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DEC Onwards
Criticism & Theory
Liberalism and its Indian Afterlife
Faisal Devji
JAN Onwards
Islamic Aesthetics
In the Triangle of Samarkand
Ilker Evrim Binbaş
JAN Onwards
Islamic Aesthetics
From International Timurid to Ottoman
Gülru Necipoğlu
JAN Onwards
Islamic Aesthetics
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Yves Porter
JAN Onwards
Islamic Aesthetics
After Timur: Calligraphy and the Arts
Simon Rettig
Islamic Aesthetics
The Global Muṣḥ af: Visual Identity,
Simon Rettig
JAN Onwards
Indian Aesthetics
Thief Who Stole My Heart:
Vidya Dehejia

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Raw Unfired Clay Sculpture – Fresh Takes on Art and Materiality in Southern Asia

19 - 20 Jan '18 6.00 - 8.30 pm

Image - Ganesh by Biswajit Paul, Mumbai (Susan Bean, 2015) GP1000276

Raw clay sculpture, a millennia-old ongoing art practice, has been missing in plain sight from narratives on the region’s art – sidelined by its mundane, misunderstood material, its often ‘kitschy’ appearance, and nowadays its overwhelmingly vernacular contexts. Raw clay sculpture, in practices from the Deccan, the Himalayas, and Bengal, challenges art scholarship to consider fresh perspectives on materiality, on the vexing imbrications of art and religion, and on the construction of the region’s modern art world.

January 19
Session 1. Raw Clay Sculpture – Art and Materiality
Figural forms in raw clay have been a presence across the region for millennia, yet unfired figural sculpture has attracted little notice in the literature on art in southern Asia. This neglect is partly due to the nature of unfired, raw clay – commonplace, low value, and fragile, and also to the frequent confusion of unfired clay forms with terracottas and stuccos.
In this presentation I want to consider the particular materiality of clay in a way that opens fresh thinking about the role materials play in art practice. To understand clay, we move away from thinking about what it is to considering what it does. In the spirit of recent scholarship that is dissolving the sharp divide between living things and inert stuff, I present ordinary alluvial clay as a substance continuously coming into being, a component of soil that is dramatically unstable, liable to shift between liquid, solid, powdery or plastic conditions, according to its interactions with water, air and physical force.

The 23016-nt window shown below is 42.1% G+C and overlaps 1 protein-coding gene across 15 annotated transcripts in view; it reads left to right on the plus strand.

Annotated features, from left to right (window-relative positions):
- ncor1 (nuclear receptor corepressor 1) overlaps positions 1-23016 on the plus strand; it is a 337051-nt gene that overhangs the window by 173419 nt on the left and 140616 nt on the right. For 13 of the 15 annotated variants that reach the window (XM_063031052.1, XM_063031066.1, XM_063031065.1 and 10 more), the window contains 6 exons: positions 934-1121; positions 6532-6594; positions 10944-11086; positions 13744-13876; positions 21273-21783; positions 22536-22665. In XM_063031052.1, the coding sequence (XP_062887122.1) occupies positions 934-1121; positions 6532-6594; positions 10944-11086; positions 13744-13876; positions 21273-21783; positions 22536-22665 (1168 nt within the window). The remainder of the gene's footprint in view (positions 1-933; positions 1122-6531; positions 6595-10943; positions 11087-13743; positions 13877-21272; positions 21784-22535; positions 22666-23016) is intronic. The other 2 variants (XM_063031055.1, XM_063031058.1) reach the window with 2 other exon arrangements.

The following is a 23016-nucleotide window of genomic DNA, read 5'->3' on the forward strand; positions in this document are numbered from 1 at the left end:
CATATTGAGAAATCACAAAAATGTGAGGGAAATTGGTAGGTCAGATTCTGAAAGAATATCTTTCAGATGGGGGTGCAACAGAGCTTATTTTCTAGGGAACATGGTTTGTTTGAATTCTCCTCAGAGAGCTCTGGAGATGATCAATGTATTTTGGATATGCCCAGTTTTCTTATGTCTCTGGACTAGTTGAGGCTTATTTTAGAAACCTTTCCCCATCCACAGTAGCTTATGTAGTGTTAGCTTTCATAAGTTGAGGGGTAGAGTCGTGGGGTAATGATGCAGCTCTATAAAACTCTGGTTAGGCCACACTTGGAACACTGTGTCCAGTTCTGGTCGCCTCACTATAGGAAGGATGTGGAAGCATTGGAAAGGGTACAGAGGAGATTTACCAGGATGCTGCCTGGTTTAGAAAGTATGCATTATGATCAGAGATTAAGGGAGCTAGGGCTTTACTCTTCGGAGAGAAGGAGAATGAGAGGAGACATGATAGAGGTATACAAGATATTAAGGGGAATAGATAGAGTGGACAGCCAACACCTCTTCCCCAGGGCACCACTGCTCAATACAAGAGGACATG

From the perspective of clay’s propensities and capabilities, I sketch the foundations of the region’s practices in raw clay from prehistoric excavations, classical texts including Puranas, South Indian Agama texts, Buddhist commentaries, modern histories, and ethnographic accounts, considering how sculptors create figural forms by collaborating with clay’s active propensities – to be plastic, to support life, to readily disintegrate.

Session 2. The Career of Clay in the Deccan
This session offers a long view of raw clay sculpture in the Deccan as a means for considering how clay’s common availability, its penchant to transform between plasticity, solidity, fragmentation and liquidity, and its ability to support life have played out over millennia. Evidence from the 2nd-millennium BCE indicates how clay’s ready plasticity enabled unskilled hands to make figurines for family rituals, a practice that has remained prominent in the region. As a component of soil, clay’s life-giving power is at the heart of the legendary history of the Shaka (Śaka) era established in the 1st century CE by a potter king who achieved victory in command of an army modeled from clay and brought to life. In the 17th century Shivaji commemorated this victory and promoted his subjects’ martial spirit by exhorting boys to build miniature clay forts that were sprinkled with fast-sprouting seeds in demonstration of the generative power of clay/earth. When 17th century Maratha rulers elevated the annual Ganapati Chaturthi to a state occasion centered on the worship and immersion of a raw clay ritual image, their sculptors worked with clay’s plasticity to create images of suitable magnificence. Since the images were ritually destroyed at the close of the pujas, each season offered opportunities for sculptors to create murtis more splendid than before. Pune’s raw clay sculptors also made figures depicting court life to dazzle crowds at the annual Muharram processions. Towards the end of the 18th century sculptors began using clay for its plasticity to adapt western naturalistic realism for an increasingly diverse clientele. And at the turn of the 20th century, when Hindu activists and nationalists made Ganapati Chaturthi into a grand public festival, they took advantage of clay’s plasticity to create new iconographies for Ganesh better suited to the aims of their movement. Such examples from the Deccan demonstrate how raw clay’s capabilities have enabled professional clay modelers and their clientele, as well as unskilled makers, to achieve religious, aesthetic and political aims.